Lithium-ion batteries recharge in 10 minutes with graphene boost

Summary:Is there anything this stuff can't do? Wonder material graphene could make an appearance in the batteries of consumer products as early as next year, according to materials firm Vorbeck.

Is there anything this stuff can't do? Wonder material graphene could make an appearance in the batteries of consumer products as early as next year, according to materials firm Vorbeck.

Researchers at the company say that the carbon lattice can massively cut the amount of time it takes to recharge a lithium-ion cell – from two hours or so down to just 10 minutes. Other benefits include longer battery life, and lower operating temperatures.

Company president John Lettow told IDG “There are many problems with battery materials at present: they take a long time to charge and discharge, they do not store much energy, they have lower than desired cycle life, and they can heat up and short circuit, causing safety problems.”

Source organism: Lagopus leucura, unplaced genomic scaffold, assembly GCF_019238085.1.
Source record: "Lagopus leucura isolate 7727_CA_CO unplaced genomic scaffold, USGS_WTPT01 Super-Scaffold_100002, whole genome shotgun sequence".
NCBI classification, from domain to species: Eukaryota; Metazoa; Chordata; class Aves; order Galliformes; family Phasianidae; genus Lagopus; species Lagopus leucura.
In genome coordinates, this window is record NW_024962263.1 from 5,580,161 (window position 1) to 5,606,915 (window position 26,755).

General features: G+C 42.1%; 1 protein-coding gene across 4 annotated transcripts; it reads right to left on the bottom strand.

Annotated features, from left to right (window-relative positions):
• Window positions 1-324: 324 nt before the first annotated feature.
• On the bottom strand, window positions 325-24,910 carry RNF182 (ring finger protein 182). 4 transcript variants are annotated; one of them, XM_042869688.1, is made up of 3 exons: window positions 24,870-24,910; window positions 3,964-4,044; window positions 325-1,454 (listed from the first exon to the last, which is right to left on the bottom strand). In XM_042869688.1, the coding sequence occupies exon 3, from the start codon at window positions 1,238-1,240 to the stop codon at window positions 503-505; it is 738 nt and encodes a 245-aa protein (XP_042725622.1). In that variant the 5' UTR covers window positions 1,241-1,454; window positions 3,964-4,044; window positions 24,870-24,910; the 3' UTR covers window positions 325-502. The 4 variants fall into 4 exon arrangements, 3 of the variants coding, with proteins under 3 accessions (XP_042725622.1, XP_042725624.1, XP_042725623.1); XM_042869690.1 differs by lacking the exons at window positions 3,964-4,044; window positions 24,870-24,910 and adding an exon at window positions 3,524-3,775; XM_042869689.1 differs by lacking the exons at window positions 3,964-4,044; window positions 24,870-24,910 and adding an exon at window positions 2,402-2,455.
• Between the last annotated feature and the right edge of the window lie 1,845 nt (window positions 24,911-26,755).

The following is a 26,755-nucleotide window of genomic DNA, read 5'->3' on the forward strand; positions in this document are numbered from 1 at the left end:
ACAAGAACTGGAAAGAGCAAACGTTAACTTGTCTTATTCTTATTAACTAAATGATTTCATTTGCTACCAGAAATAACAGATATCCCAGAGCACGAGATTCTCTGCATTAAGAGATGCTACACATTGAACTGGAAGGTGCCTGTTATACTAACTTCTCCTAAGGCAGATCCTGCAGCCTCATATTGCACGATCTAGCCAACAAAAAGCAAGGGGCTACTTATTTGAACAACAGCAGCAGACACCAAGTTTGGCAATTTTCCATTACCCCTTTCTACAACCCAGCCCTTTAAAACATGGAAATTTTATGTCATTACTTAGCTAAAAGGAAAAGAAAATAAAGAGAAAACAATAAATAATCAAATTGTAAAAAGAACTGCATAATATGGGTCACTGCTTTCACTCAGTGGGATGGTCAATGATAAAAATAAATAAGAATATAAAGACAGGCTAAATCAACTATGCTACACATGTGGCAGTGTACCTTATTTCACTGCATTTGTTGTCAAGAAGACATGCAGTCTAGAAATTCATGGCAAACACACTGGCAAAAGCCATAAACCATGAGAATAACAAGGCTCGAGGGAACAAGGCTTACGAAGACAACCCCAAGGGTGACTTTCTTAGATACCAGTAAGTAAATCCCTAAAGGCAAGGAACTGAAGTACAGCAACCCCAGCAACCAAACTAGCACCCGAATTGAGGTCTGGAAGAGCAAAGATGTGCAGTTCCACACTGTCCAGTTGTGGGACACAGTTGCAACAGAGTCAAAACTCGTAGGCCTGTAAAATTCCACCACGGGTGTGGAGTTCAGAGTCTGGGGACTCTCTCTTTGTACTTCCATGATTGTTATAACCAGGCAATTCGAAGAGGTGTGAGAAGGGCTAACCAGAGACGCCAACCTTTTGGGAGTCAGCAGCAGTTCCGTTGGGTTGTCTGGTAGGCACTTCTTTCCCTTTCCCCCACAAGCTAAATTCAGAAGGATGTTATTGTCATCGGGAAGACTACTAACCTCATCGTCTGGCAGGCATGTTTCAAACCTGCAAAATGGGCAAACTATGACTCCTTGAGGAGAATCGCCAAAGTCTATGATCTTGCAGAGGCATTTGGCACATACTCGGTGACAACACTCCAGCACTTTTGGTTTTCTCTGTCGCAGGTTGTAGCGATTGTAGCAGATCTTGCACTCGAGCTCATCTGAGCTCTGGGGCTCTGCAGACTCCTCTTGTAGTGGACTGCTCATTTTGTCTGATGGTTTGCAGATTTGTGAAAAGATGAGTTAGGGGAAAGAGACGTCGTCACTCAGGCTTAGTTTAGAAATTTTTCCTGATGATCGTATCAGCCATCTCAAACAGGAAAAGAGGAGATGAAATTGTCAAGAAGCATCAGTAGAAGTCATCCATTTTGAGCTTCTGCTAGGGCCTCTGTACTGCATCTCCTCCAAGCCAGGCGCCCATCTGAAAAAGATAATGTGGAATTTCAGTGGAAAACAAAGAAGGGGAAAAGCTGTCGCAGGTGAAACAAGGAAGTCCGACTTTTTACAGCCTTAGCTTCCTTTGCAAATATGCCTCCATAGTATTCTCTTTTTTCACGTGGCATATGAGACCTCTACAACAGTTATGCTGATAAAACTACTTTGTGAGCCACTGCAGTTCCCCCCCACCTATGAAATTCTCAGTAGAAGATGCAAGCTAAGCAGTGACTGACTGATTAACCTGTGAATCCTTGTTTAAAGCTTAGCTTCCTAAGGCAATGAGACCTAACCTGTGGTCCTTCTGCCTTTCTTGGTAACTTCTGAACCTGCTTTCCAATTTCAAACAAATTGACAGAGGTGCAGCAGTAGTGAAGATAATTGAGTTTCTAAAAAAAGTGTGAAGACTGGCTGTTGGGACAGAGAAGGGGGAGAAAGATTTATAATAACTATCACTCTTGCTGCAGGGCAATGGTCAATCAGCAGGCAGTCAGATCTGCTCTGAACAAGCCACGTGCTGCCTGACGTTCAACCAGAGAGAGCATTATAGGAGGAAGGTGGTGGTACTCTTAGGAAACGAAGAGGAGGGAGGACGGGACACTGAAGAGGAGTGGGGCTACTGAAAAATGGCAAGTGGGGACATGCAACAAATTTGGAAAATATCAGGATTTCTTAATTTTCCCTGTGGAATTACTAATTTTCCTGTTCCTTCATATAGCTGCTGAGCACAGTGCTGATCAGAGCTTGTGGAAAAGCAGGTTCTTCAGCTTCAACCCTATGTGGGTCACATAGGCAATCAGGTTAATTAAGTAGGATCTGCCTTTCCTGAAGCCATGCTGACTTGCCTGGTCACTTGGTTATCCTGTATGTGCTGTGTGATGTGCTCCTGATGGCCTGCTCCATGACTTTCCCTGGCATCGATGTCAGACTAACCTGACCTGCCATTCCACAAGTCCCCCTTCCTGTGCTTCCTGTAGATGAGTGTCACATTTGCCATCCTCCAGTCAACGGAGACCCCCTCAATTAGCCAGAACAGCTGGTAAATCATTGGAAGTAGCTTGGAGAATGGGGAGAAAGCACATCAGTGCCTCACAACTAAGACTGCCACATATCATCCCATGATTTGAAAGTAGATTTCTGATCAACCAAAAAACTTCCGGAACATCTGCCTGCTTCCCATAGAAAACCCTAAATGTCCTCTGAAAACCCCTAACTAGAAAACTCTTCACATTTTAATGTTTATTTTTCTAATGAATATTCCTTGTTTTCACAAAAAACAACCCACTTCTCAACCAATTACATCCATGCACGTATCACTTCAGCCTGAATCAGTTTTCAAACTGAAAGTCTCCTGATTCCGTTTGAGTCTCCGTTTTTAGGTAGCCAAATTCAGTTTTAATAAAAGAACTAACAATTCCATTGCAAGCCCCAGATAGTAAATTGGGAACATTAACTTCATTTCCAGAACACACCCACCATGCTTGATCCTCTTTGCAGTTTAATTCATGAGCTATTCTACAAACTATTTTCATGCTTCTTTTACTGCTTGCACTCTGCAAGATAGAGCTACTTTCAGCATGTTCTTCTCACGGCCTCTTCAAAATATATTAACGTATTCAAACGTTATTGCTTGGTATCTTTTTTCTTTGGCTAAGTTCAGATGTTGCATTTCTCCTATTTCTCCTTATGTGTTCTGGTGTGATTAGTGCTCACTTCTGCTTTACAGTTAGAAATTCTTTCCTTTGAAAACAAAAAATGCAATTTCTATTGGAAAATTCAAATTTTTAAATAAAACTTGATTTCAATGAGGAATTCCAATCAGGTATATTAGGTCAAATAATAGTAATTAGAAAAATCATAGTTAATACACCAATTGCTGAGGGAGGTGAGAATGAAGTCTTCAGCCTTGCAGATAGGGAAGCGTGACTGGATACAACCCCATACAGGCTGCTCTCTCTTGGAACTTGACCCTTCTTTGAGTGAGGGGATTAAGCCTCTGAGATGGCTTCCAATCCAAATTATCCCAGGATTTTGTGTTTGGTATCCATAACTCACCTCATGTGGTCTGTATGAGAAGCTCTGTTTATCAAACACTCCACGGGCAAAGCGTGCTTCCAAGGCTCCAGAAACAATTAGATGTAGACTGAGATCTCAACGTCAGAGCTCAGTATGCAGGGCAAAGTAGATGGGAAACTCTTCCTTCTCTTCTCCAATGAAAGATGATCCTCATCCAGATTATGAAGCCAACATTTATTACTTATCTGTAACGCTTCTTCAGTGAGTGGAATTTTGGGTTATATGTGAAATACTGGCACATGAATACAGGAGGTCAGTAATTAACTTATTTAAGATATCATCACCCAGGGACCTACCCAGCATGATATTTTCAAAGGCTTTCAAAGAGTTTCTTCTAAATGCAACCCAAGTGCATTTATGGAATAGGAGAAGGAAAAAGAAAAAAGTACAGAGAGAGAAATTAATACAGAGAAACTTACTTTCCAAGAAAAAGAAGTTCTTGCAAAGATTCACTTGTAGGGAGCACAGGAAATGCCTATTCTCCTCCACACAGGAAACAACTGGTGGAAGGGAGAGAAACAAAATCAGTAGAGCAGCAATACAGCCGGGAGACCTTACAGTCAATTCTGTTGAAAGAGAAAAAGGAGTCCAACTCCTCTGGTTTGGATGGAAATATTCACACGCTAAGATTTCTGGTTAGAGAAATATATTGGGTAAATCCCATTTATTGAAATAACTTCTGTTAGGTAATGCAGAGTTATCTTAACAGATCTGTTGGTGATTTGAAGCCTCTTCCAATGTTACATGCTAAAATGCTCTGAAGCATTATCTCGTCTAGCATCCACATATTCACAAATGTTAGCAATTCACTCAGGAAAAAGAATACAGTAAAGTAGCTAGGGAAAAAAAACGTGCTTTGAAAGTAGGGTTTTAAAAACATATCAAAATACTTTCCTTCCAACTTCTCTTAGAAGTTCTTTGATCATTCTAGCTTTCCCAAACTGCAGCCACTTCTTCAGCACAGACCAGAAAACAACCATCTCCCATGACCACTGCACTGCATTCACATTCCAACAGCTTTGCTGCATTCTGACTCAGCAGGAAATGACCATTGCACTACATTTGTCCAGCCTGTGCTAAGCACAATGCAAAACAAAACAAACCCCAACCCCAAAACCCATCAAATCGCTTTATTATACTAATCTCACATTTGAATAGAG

A lithium-ion battery recharges by moving ions of lithium from the positive electrode (made of Lithium cobalt oxide) to the negative carbon electrode where they attach to the carbon and are stored. The rate at which this ion transfer can take place is limited by the material in the electrode, which is where the graphene comes in.

Lettow said his company will coat the electrode material with a layer of graphene. This will improve electron transport and storage, he said. And because it is an efficient conductor, batteries with graphene electrodes will not get as hot.

More here.

Topics: Graphene

About

Lucy Sherriff is a journalist, science geek and general liker of all things techie and clever. In a previous life she put her physics degree to moderately good use by writing about science for that other tech website, The Register. After a bit of a break, it seemed like a good time to start blogging about weird quantum stuff for ZDNet. An... Full Bio

Kick off your day with ZDNet's daily email newsletter. It's the freshest tech news and opinion, served hot. Get it.

Related Stories

The best of ZDNet, delivered

You have been successfully signed up. To sign up for more newsletters or to manage your account, visit the Newsletter Subscription Center.
Subscription failed.